Before joining the PS, in my last year if university, I was involved with my university’s students’ union. I learned a number of practical skills during that year, especially the importance of good faith — and how much more difficult it can make negotiations. It’s so much easier to stick to a point and push an agenda forward if you assume the people on the other side of the table are evil.
It’s very simple, in any context, to assume that the person who is blocking you from doing something is doing it maliciously — they are preventing you from doing something because they just don’t like you/your group/your concepts. Alternatively, it is blocking your idea because they don’t want to look back, and the assumptions of your idea is that they clearly aren’t performing the right actions.
The problem, of course, is that it’s overly simplistic. When working with the union, it was pretty easy to assume that those in the faculty and/or administration (depending on the issue) are fundamentally just evil/incompetent/mean-spirited. They very rarely are. The issue is that both sides tended to use the same argument: “We’re doing what’s best for the students.”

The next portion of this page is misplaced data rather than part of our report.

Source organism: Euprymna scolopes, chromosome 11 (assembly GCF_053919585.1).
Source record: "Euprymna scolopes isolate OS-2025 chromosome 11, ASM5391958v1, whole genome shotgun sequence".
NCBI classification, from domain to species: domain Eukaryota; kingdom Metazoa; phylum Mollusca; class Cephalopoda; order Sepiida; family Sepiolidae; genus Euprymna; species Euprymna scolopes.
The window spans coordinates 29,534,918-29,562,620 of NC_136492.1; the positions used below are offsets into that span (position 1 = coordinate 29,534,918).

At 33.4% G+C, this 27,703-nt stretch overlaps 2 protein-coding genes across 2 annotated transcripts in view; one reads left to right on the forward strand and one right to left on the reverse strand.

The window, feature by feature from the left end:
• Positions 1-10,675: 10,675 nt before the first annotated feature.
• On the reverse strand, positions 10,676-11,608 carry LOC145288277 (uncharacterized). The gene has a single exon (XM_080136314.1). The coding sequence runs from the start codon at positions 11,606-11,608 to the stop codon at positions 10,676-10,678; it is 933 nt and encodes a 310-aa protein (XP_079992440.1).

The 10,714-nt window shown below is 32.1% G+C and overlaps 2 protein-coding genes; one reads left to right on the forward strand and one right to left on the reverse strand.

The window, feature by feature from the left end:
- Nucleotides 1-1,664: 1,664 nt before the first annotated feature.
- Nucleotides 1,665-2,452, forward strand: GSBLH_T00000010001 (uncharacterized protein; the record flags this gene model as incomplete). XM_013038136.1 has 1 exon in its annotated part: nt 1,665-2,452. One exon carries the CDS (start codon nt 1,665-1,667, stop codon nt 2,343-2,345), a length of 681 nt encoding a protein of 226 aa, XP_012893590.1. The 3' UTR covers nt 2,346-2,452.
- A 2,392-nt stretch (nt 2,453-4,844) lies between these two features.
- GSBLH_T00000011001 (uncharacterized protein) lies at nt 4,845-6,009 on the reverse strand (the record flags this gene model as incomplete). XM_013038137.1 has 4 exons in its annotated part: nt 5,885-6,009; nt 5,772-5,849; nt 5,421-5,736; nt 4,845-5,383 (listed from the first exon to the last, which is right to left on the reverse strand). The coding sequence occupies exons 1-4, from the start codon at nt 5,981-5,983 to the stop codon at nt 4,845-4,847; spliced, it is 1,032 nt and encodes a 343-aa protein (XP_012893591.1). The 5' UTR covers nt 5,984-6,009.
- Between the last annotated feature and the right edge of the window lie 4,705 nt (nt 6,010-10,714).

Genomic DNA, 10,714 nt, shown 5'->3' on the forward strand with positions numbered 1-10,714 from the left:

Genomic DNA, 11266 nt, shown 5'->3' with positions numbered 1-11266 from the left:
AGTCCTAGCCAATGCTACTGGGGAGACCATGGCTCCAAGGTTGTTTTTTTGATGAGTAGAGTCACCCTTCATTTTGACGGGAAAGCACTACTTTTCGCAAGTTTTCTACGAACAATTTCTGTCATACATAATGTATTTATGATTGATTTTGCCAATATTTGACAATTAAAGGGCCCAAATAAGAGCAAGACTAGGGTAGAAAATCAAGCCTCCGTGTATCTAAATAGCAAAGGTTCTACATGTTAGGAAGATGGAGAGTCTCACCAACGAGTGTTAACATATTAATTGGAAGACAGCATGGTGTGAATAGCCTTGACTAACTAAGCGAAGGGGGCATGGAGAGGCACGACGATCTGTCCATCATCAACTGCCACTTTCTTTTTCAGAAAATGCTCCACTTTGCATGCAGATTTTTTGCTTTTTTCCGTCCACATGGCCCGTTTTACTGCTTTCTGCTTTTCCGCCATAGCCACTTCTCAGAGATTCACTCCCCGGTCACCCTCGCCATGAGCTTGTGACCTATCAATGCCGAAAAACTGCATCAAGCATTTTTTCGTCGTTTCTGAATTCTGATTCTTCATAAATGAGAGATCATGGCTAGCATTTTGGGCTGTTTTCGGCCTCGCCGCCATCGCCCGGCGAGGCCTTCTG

And they meant it. It was something they genuinely believed.
I think sometimes when we try to push ideas forward, it’s easy to ascribe those who aren’t approving/supporting/etc the role of evil-doers. Rather than engaging in a dialogue with them, we enter into a battle — and those battles can have casualties.
Debate is good, and trying to figure out the best pathway forward requires all of us to recognize that there aren’t, usually, people blocking us for the sake of blocking us, and that our ideas may not be perfect. The PS is a massive machine, and very rarely is the full story accessible to any one person. It’s through engaging in a dialogue that ideas can move forward — hopefully with more support. This, however, requires us to assume good faith on the part of those we work with and who we’re proposing ideas too.
As public servants, we have to remember that we’re all in this together. I like to assume that we’re all here to serve Canadians, and that our ideas work towards enhancing our ability to do so. If we can start our dialogue with each other with that assumption in mind, I think it could enhance the level of conversation that we all experience.